After the adjusted base time is determined, the countdown for the turn starts at 310, and the timer is decremented at 312. Next, method 300 determines, at 314, whether a player has yet made a move. If so, then the player's turn ends, as indicated at 332. On the other hand, if the player has not yet made a turn, method 300 determines, at 316, whether the timer has reached a visibility threshold. This threshold corresponds to a predetermined portion of the player's allotted time interval at which a countdown timer is made visible to the current player and/or other players. If the threshold time has not yet been reached, then method 300 loops until either the player makes a move, or until the timer reaches the visibility threshold. The visibility threshold may be a fixed percentage of the allotted time interval for the turn such that the duration for which the countdown timer is displayed is shortened along with a decrease in a player's base time, or may be a fixed period of time that is not shortened with each decrease in a player's base time.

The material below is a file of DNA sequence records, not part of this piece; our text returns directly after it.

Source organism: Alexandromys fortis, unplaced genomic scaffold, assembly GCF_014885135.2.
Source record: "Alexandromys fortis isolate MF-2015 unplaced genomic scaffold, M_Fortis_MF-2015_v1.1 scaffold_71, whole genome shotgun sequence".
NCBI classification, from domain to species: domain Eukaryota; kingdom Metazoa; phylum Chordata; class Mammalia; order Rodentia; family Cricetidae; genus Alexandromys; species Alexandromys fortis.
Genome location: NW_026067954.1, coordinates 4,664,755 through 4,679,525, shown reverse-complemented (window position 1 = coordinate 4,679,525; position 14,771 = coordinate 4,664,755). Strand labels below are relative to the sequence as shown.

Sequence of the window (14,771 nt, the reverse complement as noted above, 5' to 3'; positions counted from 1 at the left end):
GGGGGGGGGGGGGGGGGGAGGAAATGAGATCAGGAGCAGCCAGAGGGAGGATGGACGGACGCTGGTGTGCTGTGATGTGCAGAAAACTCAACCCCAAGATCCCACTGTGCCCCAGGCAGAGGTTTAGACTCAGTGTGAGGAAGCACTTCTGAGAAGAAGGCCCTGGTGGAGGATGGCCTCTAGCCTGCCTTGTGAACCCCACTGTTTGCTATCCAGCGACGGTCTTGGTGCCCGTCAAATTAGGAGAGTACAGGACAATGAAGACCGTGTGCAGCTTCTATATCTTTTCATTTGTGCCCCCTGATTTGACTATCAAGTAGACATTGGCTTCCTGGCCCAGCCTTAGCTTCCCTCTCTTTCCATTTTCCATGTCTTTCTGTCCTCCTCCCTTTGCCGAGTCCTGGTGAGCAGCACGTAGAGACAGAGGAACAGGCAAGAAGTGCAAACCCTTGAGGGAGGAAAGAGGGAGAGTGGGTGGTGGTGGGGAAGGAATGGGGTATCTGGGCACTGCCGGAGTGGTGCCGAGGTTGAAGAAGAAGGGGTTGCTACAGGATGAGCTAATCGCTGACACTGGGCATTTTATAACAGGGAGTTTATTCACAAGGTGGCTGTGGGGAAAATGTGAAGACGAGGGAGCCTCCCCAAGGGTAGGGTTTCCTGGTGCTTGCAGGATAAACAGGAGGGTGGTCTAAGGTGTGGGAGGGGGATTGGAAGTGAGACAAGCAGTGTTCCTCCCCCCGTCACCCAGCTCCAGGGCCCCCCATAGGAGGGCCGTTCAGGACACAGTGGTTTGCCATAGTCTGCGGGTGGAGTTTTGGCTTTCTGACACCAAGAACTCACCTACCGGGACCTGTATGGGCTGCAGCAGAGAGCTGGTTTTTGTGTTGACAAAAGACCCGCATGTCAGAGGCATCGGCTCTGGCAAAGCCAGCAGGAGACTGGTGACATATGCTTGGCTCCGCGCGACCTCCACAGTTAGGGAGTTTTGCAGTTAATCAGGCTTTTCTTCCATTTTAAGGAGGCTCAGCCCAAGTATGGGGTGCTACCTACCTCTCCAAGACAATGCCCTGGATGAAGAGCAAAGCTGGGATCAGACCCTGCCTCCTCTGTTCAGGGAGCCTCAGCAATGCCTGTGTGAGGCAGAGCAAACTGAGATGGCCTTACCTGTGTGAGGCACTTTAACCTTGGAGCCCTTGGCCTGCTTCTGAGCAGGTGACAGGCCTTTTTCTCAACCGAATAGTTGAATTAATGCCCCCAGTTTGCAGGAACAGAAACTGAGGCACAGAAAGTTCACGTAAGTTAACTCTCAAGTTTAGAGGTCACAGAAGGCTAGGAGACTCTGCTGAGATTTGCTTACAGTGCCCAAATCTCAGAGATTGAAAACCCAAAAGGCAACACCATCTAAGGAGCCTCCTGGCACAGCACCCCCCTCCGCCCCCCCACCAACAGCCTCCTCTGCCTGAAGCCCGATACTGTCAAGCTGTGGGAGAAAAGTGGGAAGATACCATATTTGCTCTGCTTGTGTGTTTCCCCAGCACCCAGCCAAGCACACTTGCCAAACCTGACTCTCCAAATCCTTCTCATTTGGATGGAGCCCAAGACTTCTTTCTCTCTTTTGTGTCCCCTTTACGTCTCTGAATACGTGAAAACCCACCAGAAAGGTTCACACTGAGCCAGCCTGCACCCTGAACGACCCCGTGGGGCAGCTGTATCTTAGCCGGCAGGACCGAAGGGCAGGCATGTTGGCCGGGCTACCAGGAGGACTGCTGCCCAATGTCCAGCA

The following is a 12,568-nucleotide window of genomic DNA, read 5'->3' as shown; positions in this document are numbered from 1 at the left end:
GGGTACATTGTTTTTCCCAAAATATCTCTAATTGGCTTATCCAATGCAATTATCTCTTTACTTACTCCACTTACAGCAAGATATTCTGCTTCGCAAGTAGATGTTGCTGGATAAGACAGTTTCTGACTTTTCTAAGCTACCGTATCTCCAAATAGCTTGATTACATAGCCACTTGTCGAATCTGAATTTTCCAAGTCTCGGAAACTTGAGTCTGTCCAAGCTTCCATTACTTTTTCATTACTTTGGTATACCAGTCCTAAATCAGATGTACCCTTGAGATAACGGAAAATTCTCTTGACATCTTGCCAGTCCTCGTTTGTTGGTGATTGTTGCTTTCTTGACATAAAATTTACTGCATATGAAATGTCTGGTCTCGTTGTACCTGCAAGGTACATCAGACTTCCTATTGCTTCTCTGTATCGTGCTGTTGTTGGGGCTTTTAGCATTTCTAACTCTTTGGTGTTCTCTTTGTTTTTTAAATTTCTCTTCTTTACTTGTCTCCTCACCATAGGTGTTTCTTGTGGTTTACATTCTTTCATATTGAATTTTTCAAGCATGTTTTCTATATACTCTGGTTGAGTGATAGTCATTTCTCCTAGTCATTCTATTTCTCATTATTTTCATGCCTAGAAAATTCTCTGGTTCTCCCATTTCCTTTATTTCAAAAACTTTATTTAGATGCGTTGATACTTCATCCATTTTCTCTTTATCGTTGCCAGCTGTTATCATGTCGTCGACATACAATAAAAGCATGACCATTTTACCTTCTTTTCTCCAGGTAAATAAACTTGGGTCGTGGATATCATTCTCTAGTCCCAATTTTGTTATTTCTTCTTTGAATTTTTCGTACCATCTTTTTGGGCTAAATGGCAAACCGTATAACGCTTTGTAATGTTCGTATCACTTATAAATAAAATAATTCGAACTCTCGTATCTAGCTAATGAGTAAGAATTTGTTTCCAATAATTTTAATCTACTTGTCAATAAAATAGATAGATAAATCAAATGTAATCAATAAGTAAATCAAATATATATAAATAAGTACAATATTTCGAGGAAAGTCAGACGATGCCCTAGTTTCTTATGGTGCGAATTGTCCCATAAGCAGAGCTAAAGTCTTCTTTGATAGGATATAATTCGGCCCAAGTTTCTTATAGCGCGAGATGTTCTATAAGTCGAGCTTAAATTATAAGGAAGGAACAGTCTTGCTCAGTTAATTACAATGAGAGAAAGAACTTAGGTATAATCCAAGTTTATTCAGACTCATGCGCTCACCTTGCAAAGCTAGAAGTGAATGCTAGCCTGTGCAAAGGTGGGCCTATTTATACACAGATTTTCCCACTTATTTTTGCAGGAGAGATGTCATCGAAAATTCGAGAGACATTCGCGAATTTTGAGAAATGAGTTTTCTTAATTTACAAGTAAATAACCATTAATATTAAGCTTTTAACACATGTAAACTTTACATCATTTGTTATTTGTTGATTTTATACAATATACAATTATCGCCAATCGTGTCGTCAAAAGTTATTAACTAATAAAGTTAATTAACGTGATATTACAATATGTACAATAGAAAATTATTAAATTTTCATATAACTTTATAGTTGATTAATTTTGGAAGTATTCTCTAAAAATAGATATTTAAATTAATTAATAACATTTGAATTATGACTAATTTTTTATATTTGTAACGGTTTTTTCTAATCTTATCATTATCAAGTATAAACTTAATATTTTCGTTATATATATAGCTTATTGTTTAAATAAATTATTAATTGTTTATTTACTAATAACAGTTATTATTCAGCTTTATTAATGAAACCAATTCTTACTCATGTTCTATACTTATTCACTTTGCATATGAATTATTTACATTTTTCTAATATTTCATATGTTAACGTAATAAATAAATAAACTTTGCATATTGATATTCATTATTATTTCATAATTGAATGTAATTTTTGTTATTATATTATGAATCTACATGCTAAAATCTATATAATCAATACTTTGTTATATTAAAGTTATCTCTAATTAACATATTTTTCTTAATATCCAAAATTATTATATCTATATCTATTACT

If the timer reaches the visibility threshold, method 300 next comprises, at 318, making the timer visible to the current player and/or other players. Further, the base time of the current player is decremented once the timer reaches the visibility threshold, as indicated at 320. Next, as timer continues to decrement at 322, method 300 involves, at 324, continuing to monitor whether a player has made a move, and, at 326, continuing to monitor whether the timer has run to zero. If a player makes a move before the timer runs to zero, then the turn ends without a move being forced. However, because the visibility threshold was surpassed, the player's base time is reduced for the duration of the game.

On the other hand, if a player fails to make a move before the visible timer runs to zero, then a forced play option is enabled at 328. In the depicted embodiment, during the forced play period, the play is not forced automatically upon the expiration of the timer. Instead, as indicated at 330, other players are given the option of initiating a forced move. This allows other players to elect to wait for the current player to make a move, for example, where the game is a friendly game and/or where the stalling player had a legitimate reason to stall. Method 300 continues to loop until either the player makes a move or another player forces a move. Once either of these actions takes place, the current turn ends, as indicated at 332, and method 300 begins again for the next player's turn. While method 300 gives other players the option of initiating a forced move, method 300 could also automatically force a move upon expiration of the timer.